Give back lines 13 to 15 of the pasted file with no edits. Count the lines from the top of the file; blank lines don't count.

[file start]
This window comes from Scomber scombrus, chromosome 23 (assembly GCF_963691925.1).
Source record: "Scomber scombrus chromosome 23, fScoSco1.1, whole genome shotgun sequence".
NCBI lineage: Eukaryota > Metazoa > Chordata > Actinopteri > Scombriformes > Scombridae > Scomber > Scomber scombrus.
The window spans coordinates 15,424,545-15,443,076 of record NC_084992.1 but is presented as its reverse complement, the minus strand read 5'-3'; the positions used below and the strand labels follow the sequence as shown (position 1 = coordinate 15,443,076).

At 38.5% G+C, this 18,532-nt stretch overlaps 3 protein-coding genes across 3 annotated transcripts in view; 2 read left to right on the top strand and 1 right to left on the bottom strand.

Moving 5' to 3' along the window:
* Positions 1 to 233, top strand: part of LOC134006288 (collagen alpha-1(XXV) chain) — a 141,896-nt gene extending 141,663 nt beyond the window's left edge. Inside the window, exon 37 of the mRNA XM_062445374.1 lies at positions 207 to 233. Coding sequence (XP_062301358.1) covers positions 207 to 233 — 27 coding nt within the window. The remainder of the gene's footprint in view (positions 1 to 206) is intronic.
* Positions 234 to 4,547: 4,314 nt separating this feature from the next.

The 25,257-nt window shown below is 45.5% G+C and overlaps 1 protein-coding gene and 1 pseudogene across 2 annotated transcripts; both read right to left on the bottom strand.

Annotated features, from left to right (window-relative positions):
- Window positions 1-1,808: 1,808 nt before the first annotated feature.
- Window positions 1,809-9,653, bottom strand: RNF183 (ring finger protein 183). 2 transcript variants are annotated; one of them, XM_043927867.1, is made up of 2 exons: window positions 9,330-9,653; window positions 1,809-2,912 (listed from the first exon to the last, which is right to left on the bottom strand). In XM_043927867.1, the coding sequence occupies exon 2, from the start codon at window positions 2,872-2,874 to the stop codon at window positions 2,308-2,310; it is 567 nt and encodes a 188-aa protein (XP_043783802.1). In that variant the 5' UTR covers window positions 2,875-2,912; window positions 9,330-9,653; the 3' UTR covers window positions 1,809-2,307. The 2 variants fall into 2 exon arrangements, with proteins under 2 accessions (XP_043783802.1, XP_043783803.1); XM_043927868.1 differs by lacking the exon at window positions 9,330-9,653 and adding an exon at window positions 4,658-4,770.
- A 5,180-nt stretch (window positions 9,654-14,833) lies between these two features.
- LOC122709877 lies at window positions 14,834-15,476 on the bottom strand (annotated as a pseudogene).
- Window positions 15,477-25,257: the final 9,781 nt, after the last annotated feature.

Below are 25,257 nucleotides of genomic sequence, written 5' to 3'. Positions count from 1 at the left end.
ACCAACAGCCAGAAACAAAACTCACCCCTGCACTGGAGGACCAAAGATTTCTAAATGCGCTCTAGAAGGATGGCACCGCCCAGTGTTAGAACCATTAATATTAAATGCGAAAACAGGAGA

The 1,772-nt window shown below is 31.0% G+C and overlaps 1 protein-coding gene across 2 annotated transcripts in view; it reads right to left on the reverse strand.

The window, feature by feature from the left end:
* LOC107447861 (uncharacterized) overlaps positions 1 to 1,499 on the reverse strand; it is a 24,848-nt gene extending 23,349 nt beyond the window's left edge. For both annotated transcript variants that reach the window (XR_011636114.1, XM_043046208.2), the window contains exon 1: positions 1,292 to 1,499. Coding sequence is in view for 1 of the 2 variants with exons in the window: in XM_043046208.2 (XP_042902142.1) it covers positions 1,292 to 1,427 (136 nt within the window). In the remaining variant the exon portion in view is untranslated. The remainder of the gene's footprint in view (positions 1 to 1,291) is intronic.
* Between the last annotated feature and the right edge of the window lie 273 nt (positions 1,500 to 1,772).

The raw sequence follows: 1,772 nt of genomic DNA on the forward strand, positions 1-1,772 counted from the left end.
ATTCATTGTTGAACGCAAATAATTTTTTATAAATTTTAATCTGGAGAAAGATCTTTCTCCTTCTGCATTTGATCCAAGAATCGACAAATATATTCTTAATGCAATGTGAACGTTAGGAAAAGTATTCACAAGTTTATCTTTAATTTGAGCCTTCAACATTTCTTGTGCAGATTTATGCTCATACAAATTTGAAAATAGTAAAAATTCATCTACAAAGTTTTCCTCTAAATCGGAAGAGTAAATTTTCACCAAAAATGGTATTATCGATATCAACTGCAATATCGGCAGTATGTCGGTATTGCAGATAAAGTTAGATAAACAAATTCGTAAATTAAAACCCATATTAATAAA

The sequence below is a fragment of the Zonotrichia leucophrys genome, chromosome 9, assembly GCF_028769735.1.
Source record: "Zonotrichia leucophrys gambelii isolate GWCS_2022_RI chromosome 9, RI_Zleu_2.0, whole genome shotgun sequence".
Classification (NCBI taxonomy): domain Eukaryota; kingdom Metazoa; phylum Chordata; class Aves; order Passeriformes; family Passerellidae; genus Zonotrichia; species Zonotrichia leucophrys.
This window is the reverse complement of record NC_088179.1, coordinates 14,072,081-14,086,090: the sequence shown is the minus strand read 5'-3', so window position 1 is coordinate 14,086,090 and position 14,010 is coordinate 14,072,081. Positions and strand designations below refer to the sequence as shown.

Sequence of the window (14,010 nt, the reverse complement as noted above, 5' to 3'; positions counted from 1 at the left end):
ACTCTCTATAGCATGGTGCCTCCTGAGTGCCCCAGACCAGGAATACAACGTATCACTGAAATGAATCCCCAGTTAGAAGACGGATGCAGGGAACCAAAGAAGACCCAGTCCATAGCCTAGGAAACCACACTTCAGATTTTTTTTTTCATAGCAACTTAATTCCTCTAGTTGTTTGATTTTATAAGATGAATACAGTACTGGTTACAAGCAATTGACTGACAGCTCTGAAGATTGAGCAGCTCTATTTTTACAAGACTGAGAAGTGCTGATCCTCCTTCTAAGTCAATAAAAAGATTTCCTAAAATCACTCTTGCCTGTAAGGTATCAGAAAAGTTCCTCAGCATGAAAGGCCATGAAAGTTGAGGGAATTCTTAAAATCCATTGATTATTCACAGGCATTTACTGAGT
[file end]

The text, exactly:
- A 5,180-nt stretch (window positions 9,654-14,833) lies between these two features.
- LOC122709877 lies at window positions 14,834-15,476 on the bottom strand (annotated as a pseudogene).
- Window positions 15,477-25,257: the final 9,781 nt, after the last annotated feature.